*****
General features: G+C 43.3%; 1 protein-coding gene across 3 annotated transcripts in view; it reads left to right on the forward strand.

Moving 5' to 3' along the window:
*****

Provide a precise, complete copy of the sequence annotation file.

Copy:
General features: G+C 43.3%; 1 protein-coding gene across 3 annotated transcripts in view; it reads left to right on the forward strand.

Moving 5' to 3' along the window: